Drabble #262

II: try to say goodbye

Considering Martin’s track record, Duxford had gone almost freakishly well. The day had, fittingly, flown by, and Martin had enjoyed being able to share his extra knowledge - the stuff the information boards left out - with someone who listened with interest, not thinly-veiled boredom. (That would’ve been a win even if he didn’t really, really like her.)

All that remained now was to try and say goodbye without coming off as expectant or dismissive or clingy or aloof or dull or strange and God, was he supposed to kiss her, or—

She solved that one by kissing him first.

Drabble #299

V: character gets an invitation to a party of the year BUT it’s on the same day as another event they wanted to attend

Arthur would understand, Martin thought, but that wasn’t really the point. Actually, it would make him feel even more guilty - Arthur was the worst person you could let down, precisely because he would never hold it against you.

He sighed. “It sounds amazing, Theresa, honestly,” he said, “But I promised Arthur ages ago that I’d be at his birthday, I can’t miss it.”

Theresa’s eyes widened. “Oh, of course you can’t! I had no idea.” She looked thoughtful for a second. “Do you think you’re allowed to bring a plus one?”

Martin laughed. “I’m sure that would be fine.”

Drabble #291

V: lollipop

“Is Aida allowed some of my lollipop?” Verity asked. “I know she’s only little, but just a tiny lick?”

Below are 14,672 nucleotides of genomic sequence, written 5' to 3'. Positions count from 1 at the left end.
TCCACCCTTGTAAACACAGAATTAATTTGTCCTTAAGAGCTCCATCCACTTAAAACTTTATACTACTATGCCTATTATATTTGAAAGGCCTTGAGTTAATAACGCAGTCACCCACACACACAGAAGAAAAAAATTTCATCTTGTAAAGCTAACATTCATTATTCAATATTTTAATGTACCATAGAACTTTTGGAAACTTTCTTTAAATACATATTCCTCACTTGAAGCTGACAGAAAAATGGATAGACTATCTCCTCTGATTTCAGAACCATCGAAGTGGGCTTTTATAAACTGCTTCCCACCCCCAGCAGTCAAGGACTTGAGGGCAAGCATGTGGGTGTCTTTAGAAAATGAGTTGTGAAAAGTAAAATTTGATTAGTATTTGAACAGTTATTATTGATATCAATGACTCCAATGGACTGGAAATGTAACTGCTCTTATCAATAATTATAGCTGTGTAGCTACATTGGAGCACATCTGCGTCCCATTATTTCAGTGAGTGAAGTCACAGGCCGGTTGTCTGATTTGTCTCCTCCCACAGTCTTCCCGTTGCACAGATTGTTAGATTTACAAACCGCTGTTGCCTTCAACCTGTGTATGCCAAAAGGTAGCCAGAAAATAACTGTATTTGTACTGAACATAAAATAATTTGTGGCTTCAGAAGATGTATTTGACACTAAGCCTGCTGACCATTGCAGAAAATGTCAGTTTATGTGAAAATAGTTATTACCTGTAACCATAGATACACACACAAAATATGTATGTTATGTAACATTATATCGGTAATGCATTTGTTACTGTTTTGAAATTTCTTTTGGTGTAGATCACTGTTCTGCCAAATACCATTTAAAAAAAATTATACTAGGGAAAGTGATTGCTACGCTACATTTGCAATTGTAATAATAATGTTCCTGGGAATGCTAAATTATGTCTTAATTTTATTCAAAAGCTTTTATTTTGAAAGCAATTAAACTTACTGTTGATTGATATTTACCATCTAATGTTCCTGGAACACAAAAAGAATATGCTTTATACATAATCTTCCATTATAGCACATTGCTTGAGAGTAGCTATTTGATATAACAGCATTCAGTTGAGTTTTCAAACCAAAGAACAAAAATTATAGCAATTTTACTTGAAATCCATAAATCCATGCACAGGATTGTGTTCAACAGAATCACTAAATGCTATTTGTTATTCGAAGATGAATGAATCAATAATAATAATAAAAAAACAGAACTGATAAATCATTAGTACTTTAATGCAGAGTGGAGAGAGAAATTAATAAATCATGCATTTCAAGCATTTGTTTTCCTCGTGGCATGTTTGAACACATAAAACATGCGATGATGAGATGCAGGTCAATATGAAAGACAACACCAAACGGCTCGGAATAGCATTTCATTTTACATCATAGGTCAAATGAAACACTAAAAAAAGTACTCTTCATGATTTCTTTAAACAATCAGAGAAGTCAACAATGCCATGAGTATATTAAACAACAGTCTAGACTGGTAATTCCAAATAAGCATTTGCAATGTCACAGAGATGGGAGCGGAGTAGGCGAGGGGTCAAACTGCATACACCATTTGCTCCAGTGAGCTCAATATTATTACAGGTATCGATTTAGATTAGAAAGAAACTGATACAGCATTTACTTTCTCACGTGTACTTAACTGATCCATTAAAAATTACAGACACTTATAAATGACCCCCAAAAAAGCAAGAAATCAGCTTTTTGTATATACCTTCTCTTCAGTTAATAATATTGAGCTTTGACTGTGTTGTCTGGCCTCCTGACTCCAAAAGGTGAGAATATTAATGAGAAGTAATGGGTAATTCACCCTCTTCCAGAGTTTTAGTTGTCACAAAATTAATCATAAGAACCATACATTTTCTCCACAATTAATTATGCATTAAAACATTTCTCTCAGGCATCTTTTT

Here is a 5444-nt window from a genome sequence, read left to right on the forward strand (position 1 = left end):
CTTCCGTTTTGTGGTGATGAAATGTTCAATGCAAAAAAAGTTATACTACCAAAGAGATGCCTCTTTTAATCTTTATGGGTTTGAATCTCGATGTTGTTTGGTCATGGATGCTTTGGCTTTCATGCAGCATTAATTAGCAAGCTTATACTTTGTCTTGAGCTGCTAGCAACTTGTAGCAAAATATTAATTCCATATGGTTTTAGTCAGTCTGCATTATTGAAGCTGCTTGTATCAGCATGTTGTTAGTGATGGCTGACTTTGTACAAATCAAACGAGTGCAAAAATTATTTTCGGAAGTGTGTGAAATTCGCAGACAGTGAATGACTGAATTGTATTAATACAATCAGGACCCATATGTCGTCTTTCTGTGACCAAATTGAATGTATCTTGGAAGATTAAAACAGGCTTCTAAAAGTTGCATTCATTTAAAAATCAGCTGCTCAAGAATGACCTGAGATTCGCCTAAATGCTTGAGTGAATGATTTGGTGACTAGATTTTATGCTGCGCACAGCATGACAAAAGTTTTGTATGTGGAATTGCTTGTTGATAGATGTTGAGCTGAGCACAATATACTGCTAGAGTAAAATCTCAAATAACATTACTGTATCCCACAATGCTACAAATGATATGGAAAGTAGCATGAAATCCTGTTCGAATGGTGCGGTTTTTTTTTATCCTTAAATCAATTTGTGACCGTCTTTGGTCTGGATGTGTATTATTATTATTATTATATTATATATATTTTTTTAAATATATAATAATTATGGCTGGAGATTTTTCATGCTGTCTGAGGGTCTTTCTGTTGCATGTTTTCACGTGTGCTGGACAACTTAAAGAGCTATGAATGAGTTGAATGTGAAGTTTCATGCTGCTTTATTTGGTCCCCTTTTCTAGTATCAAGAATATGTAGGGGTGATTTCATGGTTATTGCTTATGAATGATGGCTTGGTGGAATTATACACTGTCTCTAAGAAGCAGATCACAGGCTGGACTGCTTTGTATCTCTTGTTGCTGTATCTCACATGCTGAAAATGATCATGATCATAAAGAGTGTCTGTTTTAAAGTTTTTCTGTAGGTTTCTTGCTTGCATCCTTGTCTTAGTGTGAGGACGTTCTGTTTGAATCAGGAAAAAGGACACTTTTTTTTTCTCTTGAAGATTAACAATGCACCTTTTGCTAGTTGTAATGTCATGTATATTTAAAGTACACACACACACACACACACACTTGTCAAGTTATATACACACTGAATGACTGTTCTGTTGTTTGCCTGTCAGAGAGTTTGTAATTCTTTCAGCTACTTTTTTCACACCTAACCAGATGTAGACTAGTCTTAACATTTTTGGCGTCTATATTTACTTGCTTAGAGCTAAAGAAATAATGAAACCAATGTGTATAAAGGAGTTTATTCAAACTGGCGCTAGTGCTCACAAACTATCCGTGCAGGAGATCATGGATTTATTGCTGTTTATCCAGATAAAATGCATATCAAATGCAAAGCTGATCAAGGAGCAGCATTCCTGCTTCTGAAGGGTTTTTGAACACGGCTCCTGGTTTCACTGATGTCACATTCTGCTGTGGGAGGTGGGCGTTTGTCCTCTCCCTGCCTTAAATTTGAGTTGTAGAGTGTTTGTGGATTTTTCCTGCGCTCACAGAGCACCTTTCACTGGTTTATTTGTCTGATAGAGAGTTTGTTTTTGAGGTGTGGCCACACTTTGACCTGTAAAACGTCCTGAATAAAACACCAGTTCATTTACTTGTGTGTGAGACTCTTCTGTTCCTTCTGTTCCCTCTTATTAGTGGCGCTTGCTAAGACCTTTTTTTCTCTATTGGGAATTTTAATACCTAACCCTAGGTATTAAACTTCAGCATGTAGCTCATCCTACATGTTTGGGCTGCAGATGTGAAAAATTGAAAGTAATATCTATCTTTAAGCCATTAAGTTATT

Martin looked down at the baby, who was peering very curiously out of her pram. “I think she’d like that. But she probably shouldn’t - her teeth are only just coming through. That’s very kind, though.”

Verity shrugged. “Okay. What about next weekend I’m at dad’s? Will she be big enough then?”

“Hmm, not quite that soon.”

“When I’m… a hundred?”

“Well,” said Martin, seriously, “That depends how far into your nineties you are already.”

Verity giggled, and took another lick.

Drabble #252

IV: stolen handbag

Martin’s linguistic abilities were tested not long after he moved to Switzerland, as he stood holding Theresa’s bag for her while she tried on a dress, only to be accused by a security guard in very fast, very angry Italian, of having stolen it.

He was still stammering denials when Theresa returned, kissed him on the cheek and despatched the suddenly-horrified guard, who’d recognised her immediately.

“What’s so special about the bag, anyway?” Martin asked.

“Oh,” Theresa said airily, “It’s a bit of a national icon. If you had stolen it, Maxi would be calling for a beheading by now.”